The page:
The New York Times reports that President Obama is “giving serious consideration” to pulling out all US troops from Afghanistan next year because of growing tension with Afghan President Hamid Karzai. Suspicious of direct US-Taliban talks in Qatar, Kabul last month suspended planned negotiations with Washington over a Bilateral Security Agreement (BSA) that lays out a legal framework for a residual American military presence in Afghanistan after 2014.
Let’s hope that this is a pressure tactic used by the administration to increase its leverage with Kabul in the negotiation process. But given President Obama’s rush to exit from Afghanistan and his track record in Iraq, it appears to be déjà vu all over again.
A premature US pullout from Iraq proved disastrous: the country is sliding back into chaos; al Qaeda has made a comeback; and Iran has emerged as the most influential player in post-Saddam Iraq. But the consequences of an abrupt withdrawal from Afghanistan are likely to be much worse. A complete pullout next year would put at risk all security gains the US and its allies have made against al Qaeda and its affiliates in South Asia in the past 11 years. Afghanistan could revert to a pre-9/11 situation.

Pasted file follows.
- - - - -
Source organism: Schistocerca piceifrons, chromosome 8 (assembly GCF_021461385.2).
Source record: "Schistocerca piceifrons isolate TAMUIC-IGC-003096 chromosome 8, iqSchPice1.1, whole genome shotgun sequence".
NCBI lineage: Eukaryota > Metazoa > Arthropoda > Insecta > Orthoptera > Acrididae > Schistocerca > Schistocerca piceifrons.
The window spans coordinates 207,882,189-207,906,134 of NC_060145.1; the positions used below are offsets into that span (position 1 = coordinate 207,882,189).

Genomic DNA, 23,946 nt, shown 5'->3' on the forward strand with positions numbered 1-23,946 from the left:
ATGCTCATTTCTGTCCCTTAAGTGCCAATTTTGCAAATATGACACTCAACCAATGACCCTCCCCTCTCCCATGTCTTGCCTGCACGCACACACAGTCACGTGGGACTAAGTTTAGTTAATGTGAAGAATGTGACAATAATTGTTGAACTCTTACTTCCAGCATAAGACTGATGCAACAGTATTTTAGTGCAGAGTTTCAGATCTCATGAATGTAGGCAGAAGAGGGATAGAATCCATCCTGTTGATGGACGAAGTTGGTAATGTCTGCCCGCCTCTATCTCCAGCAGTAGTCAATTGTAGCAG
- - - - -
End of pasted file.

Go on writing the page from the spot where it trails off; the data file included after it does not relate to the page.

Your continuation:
As I wrote on CNN GPS earlier this year, the US needs a significant military presence in Afghanistan beyond 2014 to achieve four principal objectives: 1) to send a strong message to friends and enemies in the region that the US is not abandoning Afghanistan; 2) to continue to assist and advise Afghan security forces until they are self-sufficient; 3) to conduct unilateral counterterrorism operations in remote Afghan provinces to further weaken al Qaeda and associated forces and prevent them from reconstituting in parts of the country; and 4) to keep a check on the growing terrorism threat emanating from Pakistan. The success of drone strikes against al Qaeda and its affiliates in Pakistan largely depends on military and intelligence assets in Afghanistan. A complete withdrawal means the US will no longer be able to conduct counterterrorism in South Asia effectively.